e.g. "All languages have a word for FEEL", "In all languages, feelings
can be described as good or bad", "In all languages, people can
describe feelings via observable bodily symptoms", etc. The chapter
considers not only strictly lexical, but also grammatical means for
delivering emotions. For instance, the verb azzene is comparable to
"be sad", but can be translated into English also as be disappointed
or sympathize. The two meanings are distinguished by the syntactic
frame: one preposition (le) is used for expressing compassion
(i.e. sympathy), while another preposition (bb) for expressing
disappointment. The two polysemous meanings are described by two
explications.

The chapter by Robert Bugenhagen studies emotion words in Mbula, a
language of Papua New Guinea, in particular, body image expressions in
the Mbula culture. Unlike English, which uses a specialized
vocabulary of abstract terms referring to emotional concepts (angry,
offence, happy), the majority of expressions referring to emotions in
Mbula are related to body parts, which localize the experience,
e.g. eye, liver, stomach, etc. Mata (eye) is the most productive
concept, which is used for many different purposes, for instance, Y
mata-mben (eye night), be angry at Y who does not see things, as if it
were night, or Y iur mata-pa Z (Y puts eye for Z), Y hopes for Z.
However, many examples cited in the paper do not refer to emotions per
se, e.g. awake, unconscious, to lose consciousness.

The chapter by Uwe Durst has an ironical title "Why Germans don't feel
anger" and is devoted to studying different words referring to anger
in German: �rger, Wut, Zorn and their derivatives (sich �rgern,
w�tend, zornig). The research is based on uses of respective words in
the Mannheim Corpus, their translations into English and historical
changes in their meanings. The chapter shows that the allegedly basic
emotion expressed by the English word anger has ho direct counterpart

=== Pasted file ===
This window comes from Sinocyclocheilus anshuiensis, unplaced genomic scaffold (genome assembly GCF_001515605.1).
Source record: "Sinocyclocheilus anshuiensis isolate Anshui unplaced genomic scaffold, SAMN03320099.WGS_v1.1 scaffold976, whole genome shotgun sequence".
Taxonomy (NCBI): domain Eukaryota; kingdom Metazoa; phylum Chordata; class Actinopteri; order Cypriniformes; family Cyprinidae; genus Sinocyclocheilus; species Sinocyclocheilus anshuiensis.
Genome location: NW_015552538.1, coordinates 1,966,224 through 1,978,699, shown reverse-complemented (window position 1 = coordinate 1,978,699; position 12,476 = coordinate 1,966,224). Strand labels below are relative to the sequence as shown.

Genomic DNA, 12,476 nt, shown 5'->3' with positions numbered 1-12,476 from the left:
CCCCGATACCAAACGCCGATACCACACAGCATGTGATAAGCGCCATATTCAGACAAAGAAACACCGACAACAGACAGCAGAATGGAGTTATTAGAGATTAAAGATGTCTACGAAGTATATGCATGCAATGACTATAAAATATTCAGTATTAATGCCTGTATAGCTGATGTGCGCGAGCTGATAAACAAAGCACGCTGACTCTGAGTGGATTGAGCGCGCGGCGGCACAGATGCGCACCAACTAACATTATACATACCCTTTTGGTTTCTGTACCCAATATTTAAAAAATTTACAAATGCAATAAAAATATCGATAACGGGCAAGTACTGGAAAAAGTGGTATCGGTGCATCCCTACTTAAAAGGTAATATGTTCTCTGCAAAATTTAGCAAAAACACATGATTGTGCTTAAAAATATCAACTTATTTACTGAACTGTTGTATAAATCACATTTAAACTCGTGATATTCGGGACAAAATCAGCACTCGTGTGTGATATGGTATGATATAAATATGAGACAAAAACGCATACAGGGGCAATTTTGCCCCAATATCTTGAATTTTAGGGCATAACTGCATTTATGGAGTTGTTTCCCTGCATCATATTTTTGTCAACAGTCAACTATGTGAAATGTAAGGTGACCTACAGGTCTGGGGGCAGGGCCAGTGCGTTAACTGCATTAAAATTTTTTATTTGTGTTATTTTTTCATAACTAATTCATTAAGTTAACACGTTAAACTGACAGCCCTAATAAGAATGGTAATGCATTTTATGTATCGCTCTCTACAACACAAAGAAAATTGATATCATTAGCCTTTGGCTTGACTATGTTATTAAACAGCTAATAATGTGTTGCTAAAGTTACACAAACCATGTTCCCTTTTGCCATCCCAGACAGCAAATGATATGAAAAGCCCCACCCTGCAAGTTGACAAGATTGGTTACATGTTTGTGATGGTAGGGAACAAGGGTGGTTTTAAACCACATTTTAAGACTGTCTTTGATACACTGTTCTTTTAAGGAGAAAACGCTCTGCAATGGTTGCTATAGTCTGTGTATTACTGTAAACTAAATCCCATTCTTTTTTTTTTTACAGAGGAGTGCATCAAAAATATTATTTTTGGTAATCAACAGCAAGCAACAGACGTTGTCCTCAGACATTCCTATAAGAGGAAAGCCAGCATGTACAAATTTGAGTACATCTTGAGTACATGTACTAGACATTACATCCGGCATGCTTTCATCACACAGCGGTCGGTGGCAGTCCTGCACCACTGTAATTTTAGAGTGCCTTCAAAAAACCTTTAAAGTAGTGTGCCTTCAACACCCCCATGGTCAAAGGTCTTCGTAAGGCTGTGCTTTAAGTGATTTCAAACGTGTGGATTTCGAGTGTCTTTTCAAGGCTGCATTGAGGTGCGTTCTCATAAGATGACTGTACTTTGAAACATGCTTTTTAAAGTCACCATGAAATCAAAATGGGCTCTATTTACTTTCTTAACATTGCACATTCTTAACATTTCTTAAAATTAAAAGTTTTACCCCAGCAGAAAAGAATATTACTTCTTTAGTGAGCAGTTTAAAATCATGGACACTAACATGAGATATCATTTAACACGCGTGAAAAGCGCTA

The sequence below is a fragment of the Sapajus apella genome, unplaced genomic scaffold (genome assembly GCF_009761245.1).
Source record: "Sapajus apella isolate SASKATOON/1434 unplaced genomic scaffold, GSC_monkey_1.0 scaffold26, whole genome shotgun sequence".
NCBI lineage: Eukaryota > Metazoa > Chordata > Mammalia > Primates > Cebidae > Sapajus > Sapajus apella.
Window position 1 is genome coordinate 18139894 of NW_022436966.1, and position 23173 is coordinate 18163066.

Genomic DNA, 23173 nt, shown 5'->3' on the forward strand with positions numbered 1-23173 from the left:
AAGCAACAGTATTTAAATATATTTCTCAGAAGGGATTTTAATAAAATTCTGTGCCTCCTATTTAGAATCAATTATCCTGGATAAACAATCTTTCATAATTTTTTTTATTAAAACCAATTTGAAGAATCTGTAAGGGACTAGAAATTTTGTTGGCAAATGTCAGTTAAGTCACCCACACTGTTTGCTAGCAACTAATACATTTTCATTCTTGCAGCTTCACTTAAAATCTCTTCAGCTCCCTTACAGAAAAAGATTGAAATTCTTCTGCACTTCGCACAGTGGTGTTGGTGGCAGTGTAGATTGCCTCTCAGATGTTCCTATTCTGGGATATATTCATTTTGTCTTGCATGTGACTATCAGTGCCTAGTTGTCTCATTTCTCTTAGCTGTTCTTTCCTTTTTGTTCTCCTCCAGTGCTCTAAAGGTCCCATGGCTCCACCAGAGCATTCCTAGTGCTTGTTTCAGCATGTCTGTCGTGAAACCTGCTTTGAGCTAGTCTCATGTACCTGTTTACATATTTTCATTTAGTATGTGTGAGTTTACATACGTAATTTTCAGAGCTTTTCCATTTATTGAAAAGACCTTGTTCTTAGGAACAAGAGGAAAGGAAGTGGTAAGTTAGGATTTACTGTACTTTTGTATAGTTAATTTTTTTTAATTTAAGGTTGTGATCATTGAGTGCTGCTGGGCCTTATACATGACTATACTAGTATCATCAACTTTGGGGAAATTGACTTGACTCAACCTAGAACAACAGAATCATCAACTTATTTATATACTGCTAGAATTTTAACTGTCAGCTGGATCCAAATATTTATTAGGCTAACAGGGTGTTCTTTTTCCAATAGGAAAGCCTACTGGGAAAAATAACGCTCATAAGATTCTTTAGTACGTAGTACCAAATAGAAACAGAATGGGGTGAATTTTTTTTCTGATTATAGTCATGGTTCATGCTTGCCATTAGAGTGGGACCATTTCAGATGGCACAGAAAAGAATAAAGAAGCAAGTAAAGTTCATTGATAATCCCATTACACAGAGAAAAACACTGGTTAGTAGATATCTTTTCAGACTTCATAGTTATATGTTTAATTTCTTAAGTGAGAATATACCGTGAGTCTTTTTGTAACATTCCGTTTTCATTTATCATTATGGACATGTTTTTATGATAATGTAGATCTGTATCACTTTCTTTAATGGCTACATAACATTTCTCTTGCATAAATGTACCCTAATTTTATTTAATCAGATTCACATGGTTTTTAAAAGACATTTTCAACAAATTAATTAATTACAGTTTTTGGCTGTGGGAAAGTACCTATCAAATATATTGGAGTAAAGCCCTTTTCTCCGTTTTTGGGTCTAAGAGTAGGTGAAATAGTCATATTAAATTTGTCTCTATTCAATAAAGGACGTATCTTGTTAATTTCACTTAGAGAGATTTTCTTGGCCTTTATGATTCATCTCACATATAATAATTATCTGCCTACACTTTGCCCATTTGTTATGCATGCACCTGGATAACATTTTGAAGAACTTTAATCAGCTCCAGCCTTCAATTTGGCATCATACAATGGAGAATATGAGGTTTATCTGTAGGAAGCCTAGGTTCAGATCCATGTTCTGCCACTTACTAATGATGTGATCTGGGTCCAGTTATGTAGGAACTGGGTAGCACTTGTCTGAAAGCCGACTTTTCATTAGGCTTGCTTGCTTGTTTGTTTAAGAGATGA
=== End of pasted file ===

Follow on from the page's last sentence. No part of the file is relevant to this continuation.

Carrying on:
in German, a language close to English both genetically and
cuturally.

The chapter by N.J.Enfield studies facial expression descriptions in
Lao. The chapter is indirectly related to the main topic of the book,
both because it does not use the NSM-style explications and because of
its subject: it contains a discussion of basic emotional expressions
in Lao (without a reference to facial expressions) and facial expressions
themselves, which are often, but not always used for attributing
emotional states. However, the study mirrors the description of body
image expressions in the chapter by Bugenhagen.

The chapter by Cliff Goddard is devoted to analysis of a single word
in Malay: hati, which can be translated into English as "heart", the
sensitive part of a person. First, various uses and collocations with
hati are studied (hati is a productive source for various expressions
of emotions). Then, the author considers possibilities for translating
the set of the NSM primes into Malay, so that explications of
respective concepts can be done directly in this language.

The chapter by Jean Harkins studies expressions referring to anger in
Arrernte (a language of Central Australia), as well as in Aboriginal
English, in which certain English words have also acquired new
meanings, for instance, cheeky refers to a serious potential for
violence or harm. She goes in depth about interpersonal dimensions
important in Arrernte for expressing one's anger: the immediate
intention to retaliate, the type of the offender, the desire/lack of it
to communicate to the offender (cf. sulky in English), etc. The
author also considers the possibilities for translating the NSM primes
into Arrernte and uses explications written in Arrernte (unlike the
previous chapter by Goddard, which explications are in English, even
though he provides the set of semantic primes in Malay).

The chapter by Rie Hasada studies two groups of Japanese